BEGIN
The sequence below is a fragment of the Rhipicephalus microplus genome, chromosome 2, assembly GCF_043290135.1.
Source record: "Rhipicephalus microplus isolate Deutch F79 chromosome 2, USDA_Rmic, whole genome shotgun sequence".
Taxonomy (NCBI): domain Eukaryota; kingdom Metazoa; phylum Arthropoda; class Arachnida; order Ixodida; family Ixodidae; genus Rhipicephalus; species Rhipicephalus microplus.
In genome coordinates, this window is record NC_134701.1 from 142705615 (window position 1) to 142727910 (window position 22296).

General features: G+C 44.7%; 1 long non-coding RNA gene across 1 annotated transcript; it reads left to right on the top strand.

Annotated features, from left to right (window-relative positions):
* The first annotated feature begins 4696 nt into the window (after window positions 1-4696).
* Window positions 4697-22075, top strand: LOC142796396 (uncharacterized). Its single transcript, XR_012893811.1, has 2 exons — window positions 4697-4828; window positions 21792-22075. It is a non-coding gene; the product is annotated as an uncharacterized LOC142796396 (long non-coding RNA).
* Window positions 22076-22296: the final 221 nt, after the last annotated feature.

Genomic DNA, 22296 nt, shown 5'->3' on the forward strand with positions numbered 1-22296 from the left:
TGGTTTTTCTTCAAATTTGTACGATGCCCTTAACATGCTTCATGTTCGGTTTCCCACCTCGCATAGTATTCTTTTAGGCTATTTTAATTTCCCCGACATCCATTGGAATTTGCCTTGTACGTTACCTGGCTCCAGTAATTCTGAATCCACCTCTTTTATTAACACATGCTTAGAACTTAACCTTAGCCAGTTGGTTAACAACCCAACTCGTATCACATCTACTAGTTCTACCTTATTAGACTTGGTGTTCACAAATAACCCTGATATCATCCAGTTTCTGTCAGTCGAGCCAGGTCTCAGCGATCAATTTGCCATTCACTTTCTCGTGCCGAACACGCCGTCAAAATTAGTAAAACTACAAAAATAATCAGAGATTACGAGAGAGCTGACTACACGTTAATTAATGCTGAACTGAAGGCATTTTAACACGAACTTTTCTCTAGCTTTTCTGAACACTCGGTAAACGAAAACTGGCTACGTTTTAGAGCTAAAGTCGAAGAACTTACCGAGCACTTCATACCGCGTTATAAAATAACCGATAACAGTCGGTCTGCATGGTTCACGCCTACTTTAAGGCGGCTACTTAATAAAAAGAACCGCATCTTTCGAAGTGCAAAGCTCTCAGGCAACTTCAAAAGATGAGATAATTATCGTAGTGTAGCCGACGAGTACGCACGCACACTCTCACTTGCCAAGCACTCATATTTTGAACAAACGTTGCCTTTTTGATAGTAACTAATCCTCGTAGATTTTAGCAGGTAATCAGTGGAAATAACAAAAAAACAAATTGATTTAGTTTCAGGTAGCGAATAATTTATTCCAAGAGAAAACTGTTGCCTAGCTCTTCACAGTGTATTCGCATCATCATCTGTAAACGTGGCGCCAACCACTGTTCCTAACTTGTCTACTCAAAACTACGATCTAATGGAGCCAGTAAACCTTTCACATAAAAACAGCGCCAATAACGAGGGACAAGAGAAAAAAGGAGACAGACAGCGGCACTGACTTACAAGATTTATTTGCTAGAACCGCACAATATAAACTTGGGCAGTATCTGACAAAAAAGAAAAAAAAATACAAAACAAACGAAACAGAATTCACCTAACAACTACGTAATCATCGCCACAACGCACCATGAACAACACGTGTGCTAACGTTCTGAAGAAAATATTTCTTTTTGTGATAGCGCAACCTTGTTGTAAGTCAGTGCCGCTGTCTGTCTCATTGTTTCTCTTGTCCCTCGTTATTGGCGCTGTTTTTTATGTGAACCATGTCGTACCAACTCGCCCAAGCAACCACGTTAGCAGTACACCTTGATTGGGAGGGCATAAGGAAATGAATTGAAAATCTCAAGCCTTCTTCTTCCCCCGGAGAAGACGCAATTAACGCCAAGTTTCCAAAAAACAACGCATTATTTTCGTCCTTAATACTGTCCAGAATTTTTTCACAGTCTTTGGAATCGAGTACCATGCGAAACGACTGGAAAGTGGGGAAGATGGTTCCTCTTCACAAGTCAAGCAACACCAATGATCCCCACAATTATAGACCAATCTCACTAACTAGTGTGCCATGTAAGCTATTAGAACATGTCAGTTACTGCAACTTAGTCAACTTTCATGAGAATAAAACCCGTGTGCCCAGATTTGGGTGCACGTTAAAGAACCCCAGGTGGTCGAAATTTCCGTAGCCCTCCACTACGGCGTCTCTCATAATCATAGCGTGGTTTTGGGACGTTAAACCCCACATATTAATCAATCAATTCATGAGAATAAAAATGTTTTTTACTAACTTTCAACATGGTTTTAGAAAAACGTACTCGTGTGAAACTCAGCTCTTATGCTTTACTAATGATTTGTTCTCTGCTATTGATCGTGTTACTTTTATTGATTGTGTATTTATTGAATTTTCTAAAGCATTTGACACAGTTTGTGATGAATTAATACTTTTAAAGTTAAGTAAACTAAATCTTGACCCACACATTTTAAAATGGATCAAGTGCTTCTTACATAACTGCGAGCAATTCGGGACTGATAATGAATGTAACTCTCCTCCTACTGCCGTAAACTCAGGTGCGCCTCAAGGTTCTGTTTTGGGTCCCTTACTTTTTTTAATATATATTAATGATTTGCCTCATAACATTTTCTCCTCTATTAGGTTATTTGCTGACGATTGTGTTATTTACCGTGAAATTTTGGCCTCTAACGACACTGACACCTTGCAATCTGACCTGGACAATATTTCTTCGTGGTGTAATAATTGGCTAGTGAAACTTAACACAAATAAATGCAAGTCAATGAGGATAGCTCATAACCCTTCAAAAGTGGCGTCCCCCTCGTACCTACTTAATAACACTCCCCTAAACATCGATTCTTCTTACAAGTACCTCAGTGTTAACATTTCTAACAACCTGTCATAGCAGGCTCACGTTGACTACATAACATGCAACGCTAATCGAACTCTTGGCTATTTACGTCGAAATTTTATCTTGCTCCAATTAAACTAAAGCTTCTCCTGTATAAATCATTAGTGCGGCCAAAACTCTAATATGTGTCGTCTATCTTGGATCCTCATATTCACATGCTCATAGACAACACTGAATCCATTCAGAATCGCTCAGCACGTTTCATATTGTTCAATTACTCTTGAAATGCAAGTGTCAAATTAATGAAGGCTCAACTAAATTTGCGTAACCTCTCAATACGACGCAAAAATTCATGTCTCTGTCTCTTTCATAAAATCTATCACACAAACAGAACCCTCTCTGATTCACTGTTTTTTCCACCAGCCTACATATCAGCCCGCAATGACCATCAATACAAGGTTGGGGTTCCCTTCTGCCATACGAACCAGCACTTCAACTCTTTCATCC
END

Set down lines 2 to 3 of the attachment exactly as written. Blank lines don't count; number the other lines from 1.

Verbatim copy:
Source record: "Rhipicephalus microplus isolate Deutch F79 chromosome 2, USDA_Rmic, whole genome shotgun sequence".
Taxonomy (NCBI): domain Eukaryota; kingdom Metazoa; phylum Arthropoda; class Arachnida; order Ixodida; family Ixodidae; genus Rhipicephalus; species Rhipicephalus microplus.